Marshall Matt Dillon (James Arness) always told the truth and upheld the law. Daniel Boone (Fess Parker) was a fair man and a peacemaker. Looking back, I like the way Daniel Boone, Pa Cartwright, and Matt Dillon dealt with the issues of slavery and injustice to the Indians. Yes, I know full well that the TV shows were fiction and the real Boone had plenty of faults like all men. But the shows taught a fixed set of good, life-building morals that were much needed in my home.

As a little boy, I looked to Sheriff Taylor and Marshall Dillon for what it meant to be a man. I saw in Gomer Pyle a man who, though terribly naive, always looked for the good in people and was patriotic, hard-working, honest, forgiving, and happy. Their lessons were not lost on me.

3. Courage.

I watched "Combat!" (1962-1967), starring Rick Jason and Vic Morrow, every week. Yes, I was just a little boy, but I loved watching our soldiers defeat the evil Nazis. It was clear to me that there was good and evil in this world; the Nazis were evil and America was good. So, every week I would go out in the woods near my house and fight the Nazis just like they did on TV.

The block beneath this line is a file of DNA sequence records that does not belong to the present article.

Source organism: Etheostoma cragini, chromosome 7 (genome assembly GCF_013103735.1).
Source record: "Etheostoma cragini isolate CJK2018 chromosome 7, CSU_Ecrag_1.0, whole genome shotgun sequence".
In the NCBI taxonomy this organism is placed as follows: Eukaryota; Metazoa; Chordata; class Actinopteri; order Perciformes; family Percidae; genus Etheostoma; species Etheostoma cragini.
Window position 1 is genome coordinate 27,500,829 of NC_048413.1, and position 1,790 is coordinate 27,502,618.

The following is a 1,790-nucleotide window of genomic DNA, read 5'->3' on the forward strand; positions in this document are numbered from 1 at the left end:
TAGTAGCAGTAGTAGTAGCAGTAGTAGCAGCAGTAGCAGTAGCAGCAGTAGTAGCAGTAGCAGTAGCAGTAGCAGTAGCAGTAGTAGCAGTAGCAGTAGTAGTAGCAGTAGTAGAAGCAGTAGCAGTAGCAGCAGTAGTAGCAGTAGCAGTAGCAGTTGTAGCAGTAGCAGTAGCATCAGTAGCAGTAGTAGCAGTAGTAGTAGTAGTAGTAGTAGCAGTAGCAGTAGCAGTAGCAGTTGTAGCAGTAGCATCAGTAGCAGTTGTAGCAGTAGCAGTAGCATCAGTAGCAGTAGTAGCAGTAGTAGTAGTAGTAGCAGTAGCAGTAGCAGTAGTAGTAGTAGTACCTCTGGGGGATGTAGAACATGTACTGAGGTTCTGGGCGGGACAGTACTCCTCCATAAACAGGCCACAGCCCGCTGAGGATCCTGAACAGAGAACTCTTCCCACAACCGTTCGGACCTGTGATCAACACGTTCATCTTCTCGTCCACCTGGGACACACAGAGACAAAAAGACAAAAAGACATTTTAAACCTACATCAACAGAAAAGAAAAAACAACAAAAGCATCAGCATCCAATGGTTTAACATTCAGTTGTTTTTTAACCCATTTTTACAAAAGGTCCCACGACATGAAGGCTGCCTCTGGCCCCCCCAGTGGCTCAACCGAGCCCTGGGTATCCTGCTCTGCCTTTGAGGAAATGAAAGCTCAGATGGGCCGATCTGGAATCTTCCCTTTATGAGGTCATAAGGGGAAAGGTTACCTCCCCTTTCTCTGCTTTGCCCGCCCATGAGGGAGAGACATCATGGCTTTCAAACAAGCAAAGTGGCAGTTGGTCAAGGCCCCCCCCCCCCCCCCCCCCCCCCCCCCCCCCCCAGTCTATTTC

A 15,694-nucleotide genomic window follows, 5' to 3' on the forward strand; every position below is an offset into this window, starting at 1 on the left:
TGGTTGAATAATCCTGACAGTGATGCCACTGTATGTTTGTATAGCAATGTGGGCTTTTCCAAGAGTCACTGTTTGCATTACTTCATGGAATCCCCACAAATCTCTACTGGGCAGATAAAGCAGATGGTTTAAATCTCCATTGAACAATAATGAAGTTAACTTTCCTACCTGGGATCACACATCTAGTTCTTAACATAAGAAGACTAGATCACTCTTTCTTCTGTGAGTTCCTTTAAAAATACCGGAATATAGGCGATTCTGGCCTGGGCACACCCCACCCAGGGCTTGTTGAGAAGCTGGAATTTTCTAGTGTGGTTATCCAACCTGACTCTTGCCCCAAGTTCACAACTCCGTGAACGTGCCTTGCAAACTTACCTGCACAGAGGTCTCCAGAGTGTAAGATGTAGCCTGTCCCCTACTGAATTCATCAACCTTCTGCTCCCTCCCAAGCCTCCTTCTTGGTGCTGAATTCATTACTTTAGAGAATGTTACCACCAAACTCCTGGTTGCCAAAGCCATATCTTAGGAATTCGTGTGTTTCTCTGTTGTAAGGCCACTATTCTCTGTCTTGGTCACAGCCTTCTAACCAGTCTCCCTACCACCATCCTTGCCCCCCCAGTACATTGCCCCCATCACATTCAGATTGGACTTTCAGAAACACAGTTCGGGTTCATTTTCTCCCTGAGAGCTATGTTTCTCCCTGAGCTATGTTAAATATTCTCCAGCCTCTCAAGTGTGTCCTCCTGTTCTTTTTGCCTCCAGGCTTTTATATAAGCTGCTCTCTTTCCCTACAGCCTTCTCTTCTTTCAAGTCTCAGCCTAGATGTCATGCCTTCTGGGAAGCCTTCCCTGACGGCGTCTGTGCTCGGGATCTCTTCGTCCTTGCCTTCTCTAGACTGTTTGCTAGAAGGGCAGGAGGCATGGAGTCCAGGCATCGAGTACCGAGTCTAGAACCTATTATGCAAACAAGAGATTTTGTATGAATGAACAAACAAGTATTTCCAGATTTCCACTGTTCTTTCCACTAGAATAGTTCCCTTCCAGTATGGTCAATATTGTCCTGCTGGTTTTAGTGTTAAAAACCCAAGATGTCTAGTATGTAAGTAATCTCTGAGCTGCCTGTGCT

Of course, I would always win. And I had a real helmet from my Uncle Henry (who was a WW II vet) and a pretend M1-Garand rifle!

Shows like "Bonanza", "The Virginian" (1962-1971), "Dragnet" (1967-1970), "The Man From U.N.C.L.E." (1964-1968) and "Gunsmoke" taught me that it is good and right to stand up to evil.

Evil cannot be accomodated. Injustice must be fought, and it takes courage and conviction. We have the rule of law in this country, and although politicians, organized crime, and criminal governments may want to overthrow it, we have to have the courage to fight.

4. Creativity.